Curing Alzheimer’s disease
Chancellor Francisco Cigarroa with Dr. Roger Rosenberg.
It's a stealthy disorder: as we age, amyloids—a protein—accumulate in the brain's nerve cells. In a normally functioning brain, such buildups are routinely washed out of the cells. In the brain of a person who will ultimately present with Alzheimer’s disease, this cleansing doesn't occur. The amyloid accumulation remains, continues to build and creates a sticky plaque that hinders cell function. Eventually, the cells die.
It's a long, but painless process, said Roger N. Rosenberg, M.D., director of the National Institutes of Health-funded Alzheimer's Disease Center at The University of Texas at Southwestern Medical Center. As a result, 25 years may slip by before a patient realizes that something is amiss, he said. By that time, it’s too late: Alzheimer’s is impossible to treat. There is no cure for the disease.
Rosenberg, therefore, has focused his research efforts on prevention. He and his colleagues have found success in developing a gene-injection vaccine that would reduce protein plaque in the brain. Rosenberg presented his findings to Chancellor’s Council members on Friday, May 13, during the 46th Annual Chancellor's Council Meeting & Symposium.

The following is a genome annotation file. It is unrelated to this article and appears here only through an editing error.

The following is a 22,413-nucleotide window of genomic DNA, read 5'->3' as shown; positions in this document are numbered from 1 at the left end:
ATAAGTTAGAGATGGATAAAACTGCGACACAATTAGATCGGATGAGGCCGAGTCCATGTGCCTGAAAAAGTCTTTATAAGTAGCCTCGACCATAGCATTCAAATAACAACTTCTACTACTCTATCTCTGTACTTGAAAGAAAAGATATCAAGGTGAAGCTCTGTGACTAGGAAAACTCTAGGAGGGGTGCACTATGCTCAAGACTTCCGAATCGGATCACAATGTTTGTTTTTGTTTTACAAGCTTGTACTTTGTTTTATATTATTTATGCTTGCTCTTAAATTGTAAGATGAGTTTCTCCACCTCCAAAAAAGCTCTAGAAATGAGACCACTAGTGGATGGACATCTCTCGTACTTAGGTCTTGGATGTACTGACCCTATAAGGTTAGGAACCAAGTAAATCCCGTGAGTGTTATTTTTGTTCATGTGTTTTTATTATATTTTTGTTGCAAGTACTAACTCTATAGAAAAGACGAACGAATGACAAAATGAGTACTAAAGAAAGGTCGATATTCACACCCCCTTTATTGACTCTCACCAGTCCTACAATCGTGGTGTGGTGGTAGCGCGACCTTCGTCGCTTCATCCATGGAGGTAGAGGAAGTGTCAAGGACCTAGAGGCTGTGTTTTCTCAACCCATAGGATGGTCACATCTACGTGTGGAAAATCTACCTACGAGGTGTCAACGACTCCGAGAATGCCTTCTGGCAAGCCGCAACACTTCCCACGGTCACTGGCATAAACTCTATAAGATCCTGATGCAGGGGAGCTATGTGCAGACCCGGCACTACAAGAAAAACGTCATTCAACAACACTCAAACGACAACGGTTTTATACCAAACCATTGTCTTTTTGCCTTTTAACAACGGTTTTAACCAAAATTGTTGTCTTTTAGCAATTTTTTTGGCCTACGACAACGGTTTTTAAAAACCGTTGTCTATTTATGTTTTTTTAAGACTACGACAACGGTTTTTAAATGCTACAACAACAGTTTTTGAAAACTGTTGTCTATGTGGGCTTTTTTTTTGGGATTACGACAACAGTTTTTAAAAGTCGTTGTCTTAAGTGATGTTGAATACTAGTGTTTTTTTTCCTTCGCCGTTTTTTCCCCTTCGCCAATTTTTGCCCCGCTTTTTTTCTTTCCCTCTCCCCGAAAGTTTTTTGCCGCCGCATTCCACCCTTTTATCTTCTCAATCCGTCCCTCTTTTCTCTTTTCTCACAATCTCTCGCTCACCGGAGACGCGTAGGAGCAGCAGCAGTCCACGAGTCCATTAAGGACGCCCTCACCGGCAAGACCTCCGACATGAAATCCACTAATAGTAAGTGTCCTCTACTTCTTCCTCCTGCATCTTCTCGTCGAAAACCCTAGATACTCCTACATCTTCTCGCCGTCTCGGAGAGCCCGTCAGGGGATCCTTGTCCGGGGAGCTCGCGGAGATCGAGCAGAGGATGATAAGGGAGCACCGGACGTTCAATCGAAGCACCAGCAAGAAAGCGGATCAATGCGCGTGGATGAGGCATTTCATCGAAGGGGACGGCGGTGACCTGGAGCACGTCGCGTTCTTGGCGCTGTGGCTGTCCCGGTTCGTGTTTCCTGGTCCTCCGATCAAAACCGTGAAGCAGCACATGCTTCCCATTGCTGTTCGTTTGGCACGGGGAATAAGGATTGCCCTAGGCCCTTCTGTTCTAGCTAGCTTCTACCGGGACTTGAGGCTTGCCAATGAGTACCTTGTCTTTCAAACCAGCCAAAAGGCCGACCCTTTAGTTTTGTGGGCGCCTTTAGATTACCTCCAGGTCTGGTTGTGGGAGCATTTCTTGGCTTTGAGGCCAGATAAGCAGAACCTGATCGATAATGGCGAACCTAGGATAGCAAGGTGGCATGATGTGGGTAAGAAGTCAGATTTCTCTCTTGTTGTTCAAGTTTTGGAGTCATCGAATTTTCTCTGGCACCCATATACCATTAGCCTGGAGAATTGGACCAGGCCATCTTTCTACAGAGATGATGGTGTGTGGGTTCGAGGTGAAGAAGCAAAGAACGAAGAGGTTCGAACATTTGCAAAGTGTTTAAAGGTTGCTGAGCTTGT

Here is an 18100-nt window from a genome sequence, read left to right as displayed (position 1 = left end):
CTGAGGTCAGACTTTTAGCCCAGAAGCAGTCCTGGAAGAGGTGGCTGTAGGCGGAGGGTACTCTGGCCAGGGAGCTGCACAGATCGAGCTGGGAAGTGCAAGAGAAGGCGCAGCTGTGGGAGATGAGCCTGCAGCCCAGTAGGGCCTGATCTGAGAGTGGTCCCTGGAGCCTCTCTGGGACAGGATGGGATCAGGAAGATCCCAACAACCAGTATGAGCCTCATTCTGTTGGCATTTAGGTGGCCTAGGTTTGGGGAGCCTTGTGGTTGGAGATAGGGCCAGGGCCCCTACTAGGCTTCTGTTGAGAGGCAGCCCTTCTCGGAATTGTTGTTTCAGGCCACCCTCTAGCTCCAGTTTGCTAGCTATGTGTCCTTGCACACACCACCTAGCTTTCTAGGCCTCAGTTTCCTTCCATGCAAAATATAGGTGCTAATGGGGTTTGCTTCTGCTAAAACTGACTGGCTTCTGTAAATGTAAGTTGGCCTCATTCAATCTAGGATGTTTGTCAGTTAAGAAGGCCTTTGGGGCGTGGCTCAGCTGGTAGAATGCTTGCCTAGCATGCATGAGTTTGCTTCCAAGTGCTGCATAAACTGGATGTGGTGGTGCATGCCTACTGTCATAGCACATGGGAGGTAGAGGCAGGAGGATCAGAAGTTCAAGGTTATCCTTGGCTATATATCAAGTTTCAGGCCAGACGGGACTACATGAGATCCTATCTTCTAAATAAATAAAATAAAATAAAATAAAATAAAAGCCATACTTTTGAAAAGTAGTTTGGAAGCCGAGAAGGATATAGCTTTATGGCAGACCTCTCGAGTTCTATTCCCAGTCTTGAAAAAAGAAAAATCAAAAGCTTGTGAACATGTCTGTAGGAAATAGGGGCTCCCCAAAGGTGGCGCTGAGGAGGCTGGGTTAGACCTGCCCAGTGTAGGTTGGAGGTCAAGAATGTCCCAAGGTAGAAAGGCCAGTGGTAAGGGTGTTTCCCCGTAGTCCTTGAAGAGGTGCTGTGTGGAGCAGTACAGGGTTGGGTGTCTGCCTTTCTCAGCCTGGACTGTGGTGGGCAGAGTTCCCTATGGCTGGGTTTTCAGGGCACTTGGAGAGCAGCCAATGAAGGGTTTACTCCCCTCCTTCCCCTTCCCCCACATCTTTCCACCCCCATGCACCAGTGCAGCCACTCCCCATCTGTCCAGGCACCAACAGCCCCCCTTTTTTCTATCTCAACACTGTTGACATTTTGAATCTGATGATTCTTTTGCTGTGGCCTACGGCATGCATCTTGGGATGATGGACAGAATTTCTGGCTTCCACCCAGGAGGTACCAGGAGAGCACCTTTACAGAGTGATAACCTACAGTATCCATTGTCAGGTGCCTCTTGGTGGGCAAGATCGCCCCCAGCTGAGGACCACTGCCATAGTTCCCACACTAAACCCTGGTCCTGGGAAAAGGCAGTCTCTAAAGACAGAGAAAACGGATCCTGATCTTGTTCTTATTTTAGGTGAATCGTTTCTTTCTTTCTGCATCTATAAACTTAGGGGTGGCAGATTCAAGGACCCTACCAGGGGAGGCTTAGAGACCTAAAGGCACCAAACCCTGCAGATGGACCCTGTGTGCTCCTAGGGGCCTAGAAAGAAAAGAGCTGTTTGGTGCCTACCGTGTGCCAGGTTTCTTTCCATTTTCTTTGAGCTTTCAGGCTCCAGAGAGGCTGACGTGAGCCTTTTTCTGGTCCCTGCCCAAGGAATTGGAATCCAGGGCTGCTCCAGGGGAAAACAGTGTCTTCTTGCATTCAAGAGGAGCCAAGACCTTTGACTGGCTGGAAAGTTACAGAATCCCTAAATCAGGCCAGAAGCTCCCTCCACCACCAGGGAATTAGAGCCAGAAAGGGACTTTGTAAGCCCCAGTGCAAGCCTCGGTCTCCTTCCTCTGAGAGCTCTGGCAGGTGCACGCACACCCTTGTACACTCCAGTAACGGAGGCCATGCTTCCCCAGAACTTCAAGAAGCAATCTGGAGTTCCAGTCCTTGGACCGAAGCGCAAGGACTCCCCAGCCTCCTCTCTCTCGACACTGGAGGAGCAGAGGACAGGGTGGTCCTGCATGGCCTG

The gene-injection vaccine is designed to help nerve cells in the brain "purge" themselves of the amyloid protein. The vaccine produces "an immune response" and creates antibodies to the amyloids, Rosenberg explained.
This gene-injection method is a follow-up to a traditional vaccine that proved to be toxic. Results from clinical trials showed that the earlier vaccine did produce amyloid antibodies, but side effects included significant brain swelling. Rosenberg and his colleagues, therefore, focused on developing a nontraditional DNA vaccine. Clinical trials for the DNA vaccine will be conducted as soon as the Food and Drug Administration grants approval.
Photo by Holly Reed